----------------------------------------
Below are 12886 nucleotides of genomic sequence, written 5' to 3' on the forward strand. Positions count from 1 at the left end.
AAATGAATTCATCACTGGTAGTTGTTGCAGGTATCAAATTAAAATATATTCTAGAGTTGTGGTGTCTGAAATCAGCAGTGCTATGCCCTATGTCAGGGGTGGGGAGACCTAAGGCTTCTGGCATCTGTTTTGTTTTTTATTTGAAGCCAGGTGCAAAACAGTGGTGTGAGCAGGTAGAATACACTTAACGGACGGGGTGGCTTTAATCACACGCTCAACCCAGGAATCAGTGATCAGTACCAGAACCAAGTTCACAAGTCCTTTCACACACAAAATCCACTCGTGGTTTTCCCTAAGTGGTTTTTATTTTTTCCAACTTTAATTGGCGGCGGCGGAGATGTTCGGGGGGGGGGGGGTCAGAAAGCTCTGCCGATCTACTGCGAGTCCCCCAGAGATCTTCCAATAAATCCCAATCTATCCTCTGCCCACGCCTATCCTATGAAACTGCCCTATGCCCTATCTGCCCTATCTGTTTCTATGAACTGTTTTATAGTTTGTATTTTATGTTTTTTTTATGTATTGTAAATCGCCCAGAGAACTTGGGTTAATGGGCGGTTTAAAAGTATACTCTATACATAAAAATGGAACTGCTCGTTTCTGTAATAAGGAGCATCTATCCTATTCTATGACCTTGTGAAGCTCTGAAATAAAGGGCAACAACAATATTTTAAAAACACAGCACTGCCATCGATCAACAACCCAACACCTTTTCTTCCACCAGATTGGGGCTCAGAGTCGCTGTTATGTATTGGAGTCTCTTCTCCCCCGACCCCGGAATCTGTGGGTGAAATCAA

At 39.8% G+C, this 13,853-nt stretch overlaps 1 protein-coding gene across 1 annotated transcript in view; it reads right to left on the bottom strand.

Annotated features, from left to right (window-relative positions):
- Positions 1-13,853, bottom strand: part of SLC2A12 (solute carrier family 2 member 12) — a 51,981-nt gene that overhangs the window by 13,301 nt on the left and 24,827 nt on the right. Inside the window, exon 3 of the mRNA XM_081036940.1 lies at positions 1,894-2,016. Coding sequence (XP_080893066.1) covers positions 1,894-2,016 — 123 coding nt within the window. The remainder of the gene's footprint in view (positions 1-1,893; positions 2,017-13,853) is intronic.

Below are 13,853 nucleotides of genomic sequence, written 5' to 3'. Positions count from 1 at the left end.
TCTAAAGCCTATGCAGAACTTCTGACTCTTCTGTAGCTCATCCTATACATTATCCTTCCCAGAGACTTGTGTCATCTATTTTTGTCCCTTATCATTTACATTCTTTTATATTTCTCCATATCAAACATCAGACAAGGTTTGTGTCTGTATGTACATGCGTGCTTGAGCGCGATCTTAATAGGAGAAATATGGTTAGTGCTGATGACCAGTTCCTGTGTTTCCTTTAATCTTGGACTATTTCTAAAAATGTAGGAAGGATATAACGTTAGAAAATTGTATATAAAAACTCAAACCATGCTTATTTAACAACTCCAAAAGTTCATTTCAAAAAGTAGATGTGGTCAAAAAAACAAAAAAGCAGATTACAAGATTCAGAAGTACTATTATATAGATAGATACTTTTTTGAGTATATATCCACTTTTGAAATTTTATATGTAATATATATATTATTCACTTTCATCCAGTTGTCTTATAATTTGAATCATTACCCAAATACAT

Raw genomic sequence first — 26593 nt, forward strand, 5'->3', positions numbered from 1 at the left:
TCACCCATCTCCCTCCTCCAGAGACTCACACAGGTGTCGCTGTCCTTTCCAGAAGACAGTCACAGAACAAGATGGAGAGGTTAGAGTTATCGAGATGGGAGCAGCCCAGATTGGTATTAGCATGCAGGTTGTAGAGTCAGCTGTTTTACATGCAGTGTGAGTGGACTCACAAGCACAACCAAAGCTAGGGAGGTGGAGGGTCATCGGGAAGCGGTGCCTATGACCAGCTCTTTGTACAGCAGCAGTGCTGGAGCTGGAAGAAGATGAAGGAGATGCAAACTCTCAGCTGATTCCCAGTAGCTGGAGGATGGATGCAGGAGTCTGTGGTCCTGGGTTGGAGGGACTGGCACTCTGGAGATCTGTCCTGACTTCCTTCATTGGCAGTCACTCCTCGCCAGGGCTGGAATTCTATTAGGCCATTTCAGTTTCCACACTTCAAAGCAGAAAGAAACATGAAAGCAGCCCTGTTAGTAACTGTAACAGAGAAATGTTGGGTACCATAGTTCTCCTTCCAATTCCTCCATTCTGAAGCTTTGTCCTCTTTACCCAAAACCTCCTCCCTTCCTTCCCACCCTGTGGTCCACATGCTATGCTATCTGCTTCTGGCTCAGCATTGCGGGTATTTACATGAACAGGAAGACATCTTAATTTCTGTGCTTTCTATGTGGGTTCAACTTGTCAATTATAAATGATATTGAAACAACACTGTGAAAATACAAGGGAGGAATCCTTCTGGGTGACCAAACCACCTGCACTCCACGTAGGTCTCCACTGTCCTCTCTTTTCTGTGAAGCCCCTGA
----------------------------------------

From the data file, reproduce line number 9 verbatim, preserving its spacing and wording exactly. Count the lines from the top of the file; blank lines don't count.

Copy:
TCACCCATCTCCCTCCTCCAGAGACTCACACAGGTGTCGCTGTCCTTTCCAGAAGACAGTCACAGAACAAGATGGAGAGGTTAGAGTTATCGAGATGGGAGCAGCCCAGATTGGTATTAGCATGCAGGTTGTAGAGTCAGCTGTTTTACATGCAGTGTGAGTGGACTCACAAGCACAACCAAAGCTAGGGAGGTGGAGGGTCATCGGGAAGCGGTGCCTATGACCAGCTCTTTGTACAGCAGCAGTGCTGGAGCTGGAAGAAGATGAAGGAGATGCAAACTCTCAGCTGATTCCCAGTAGCTGGAGGATGGATGCAGGAGTCTGTGGTCCTGGGTTGGAGGGACTGGCACTCTGGAGATCTGTCCTGACTTCCTTCATTGGCAGTCACTCCTCGCCAGGGCTGGAATTCTATTAGGCCATTTCAGTTTCCACACTTCAAAGCAGAAAGAAACATGAAAGCAGCCCTGTTAGTAACTGTAACAGAGAAATGTTGGGTACCATAGTTCTCCTTCCAATTCCTCCATTCTGAAGCTTTGTCCTCTTTACCCAAAACCTCCTCCCTTCCTTCCCACCCTGTGGTCCACATGCTATGCTATCTGCTTCTGGCTCAGCATTGCGGGTATTTACATGAACAGGAAGACATCTTAATTTCTGTGCTTTCTATGTGGGTTCAACTTGTCAATTATAAATGATATTGAAACAACACTGTGAAAATACAAGGGAGGAATCCTTCTGGGTGACCAAACCACCTGCACTCCACGTAGGTCTCCACTGTCCTCTCTTTTCTGTGAAGCCCCTGA